Charles James Ball Gowns, 1948
Photo: The Metropolitan Museum of Art
Most people interested in fashion have heard of haute couture's heavy hitters: Coco Chanel, Pierre Cardin, Oscar de la Renta, the list goes on. But people may not be aware of a man named Charles James known as "America's First Couturier" who influenced designers including Cristobal Balenciaga and Christian Dior. What's more, his fashion career started in Chicago.
I was lucky to see the 2012 Chicago History Museum exhibit "Charles James: Genius Deconstructed" and view some of his iconic pieces first hand. In May 2014, Charles James' work was the subject of the opening exhibition of the Metropolitan Museum of Art’s Anna Wintour Costume Center called Charles James: Beyond Fashion. With the exhibit coming to a close on August 10th, I wanted to pay special tribute to this fashion pioneer. Such an exhibit celebrating his work is so well-deserved.
Charles Wilson Brega James (1906-1978) was born in Camberley, Surrey and moved to Chicago as a young adult; his mother, a wealthy socialite from Chicago. He began to work as a milliner in the 1920s. At the age of nineteen, Charles James opened his first of three hat shops on State Street in Chicago, using the name of a schoolfriend, "Charles Boucheron".
In 1928, he left Chicago for New York with less than a dollar and a number of hats as his only possessions. He later opened a hat shop above a garage in Murray Hill, Queens, New York, where he also began his first dress designs. He eventually presented his collection in Marshall Field & Company.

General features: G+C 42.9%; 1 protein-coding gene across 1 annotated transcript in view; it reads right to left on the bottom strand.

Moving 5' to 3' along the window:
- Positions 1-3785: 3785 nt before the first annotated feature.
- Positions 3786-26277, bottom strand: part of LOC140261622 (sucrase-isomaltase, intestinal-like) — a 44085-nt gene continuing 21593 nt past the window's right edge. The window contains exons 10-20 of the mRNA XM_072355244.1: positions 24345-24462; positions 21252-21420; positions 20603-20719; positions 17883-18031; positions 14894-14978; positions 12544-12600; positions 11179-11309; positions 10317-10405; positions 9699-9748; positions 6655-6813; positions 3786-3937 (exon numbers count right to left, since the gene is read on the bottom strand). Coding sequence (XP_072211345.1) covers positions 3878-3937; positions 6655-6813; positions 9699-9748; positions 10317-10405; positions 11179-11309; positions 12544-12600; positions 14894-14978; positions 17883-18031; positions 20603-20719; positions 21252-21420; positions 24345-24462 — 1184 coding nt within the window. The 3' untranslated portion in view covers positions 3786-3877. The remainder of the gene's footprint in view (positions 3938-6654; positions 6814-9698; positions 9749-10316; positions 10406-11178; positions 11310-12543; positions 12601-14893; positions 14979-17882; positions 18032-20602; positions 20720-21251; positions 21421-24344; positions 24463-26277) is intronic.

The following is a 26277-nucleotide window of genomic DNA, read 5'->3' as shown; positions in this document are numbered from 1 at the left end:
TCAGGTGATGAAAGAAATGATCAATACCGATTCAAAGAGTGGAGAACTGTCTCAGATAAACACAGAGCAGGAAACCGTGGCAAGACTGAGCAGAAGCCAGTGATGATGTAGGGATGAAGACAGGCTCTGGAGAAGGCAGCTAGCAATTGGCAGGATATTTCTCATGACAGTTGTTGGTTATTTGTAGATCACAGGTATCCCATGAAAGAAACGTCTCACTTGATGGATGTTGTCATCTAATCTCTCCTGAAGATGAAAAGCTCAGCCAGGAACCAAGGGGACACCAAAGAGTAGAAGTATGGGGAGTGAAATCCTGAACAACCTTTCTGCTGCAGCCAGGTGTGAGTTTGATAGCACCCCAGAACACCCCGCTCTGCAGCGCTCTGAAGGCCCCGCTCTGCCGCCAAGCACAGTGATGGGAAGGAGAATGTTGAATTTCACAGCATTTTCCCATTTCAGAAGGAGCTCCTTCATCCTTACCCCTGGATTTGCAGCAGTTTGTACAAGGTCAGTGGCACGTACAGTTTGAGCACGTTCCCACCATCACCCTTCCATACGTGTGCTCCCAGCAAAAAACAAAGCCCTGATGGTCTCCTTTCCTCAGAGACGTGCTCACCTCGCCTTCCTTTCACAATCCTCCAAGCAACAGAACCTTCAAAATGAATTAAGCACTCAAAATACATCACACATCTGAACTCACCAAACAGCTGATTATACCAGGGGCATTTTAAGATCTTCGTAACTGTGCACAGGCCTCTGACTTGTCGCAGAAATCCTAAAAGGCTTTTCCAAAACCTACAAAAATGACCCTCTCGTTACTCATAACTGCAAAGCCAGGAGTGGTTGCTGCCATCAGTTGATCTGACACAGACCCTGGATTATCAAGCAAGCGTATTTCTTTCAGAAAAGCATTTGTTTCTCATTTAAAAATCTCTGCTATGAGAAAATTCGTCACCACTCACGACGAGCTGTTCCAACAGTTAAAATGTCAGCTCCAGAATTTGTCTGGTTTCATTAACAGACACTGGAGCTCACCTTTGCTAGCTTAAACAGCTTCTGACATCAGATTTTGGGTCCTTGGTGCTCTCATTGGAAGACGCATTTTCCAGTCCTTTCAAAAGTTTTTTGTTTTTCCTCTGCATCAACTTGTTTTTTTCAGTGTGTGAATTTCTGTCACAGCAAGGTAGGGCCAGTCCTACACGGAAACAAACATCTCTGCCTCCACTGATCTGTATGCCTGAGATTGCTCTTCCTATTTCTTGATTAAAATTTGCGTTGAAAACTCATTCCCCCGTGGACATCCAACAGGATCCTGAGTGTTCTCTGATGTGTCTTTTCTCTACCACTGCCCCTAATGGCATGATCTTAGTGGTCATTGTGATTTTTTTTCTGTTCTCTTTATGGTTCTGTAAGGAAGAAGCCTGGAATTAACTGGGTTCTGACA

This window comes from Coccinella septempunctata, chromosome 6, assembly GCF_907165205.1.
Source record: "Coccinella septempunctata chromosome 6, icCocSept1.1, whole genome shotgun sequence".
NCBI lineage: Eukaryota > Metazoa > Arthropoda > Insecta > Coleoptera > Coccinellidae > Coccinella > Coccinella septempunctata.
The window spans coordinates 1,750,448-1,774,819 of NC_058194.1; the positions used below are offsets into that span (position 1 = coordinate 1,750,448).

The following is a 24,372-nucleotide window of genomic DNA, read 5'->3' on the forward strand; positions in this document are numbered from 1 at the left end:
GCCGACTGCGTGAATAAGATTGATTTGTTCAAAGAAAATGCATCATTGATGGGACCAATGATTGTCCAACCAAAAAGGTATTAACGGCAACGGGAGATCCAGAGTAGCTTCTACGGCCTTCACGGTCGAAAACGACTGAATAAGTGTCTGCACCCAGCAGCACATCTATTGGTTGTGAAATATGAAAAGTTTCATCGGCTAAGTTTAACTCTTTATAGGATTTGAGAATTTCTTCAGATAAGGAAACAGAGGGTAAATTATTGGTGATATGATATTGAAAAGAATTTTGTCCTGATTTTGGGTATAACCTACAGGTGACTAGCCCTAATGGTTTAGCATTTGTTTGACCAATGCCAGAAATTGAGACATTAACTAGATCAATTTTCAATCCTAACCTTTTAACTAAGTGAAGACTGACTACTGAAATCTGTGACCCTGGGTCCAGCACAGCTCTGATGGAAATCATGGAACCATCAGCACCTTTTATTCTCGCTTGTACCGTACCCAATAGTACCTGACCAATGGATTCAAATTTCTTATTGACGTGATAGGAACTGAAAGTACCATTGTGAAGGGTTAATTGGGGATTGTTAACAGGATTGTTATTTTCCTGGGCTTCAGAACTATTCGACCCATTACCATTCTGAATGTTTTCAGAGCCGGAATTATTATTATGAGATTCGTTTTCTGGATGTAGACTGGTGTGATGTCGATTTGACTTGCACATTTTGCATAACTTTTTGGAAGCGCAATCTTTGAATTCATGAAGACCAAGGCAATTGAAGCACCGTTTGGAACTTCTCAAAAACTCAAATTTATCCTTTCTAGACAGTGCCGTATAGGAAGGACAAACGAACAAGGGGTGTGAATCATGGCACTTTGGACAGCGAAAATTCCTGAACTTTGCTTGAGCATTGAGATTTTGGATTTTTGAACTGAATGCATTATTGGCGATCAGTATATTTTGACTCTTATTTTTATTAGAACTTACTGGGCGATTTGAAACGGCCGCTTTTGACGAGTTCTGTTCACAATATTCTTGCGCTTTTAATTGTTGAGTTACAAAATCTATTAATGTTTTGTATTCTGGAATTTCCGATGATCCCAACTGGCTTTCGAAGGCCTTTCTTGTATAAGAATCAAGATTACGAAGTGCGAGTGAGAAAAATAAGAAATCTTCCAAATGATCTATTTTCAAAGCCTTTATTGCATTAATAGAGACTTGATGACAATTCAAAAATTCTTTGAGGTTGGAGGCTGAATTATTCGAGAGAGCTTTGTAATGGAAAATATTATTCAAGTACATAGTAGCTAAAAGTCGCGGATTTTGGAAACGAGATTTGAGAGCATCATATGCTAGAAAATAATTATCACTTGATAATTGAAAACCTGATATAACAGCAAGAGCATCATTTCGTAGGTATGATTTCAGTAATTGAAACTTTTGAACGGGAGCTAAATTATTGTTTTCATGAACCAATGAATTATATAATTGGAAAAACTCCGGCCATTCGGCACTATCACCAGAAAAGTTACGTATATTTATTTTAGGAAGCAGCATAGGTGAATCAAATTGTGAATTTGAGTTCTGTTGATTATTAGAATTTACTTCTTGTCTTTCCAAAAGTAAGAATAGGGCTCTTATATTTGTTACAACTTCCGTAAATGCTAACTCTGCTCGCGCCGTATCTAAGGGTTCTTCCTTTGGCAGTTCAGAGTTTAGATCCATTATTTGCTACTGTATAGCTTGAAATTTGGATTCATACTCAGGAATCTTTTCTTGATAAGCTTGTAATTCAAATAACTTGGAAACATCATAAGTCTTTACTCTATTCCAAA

His over 40-year career took him between Paris and London in later years and back to New York. He was known for his lavish ball gowns but also for his quilted jackets, capes, coats and spiral dresses. His clients included Chicago's best dressed socialites as well as Gabrielle "Coco" Chanel and Elsa Schiaparelli.
James retired around the age of 62 but came out of retirement for one year to work with Halston. James passed away at the 73 in New York City.
Charles James with Model, 1948
Photo: The Metropolitan Museum of ArtJames was self-taught and designed highly complex structural pieces. He applied millinery techniques to his work as a dressmaker. His gowns weighing sometimes between 10-25 pounds were engineered to distribute their weight evenly, rendering them wearable pieces of art. He also was among the first to use unorthodox materials and dressmaking techniques such as cellophane, pellon, nylon, billiard cloth, millinery grosgrain (normally used in hats), rayon and exposed zippers.
Photo: Chicago History Museum
Photos: Metropolitan Museum of Art
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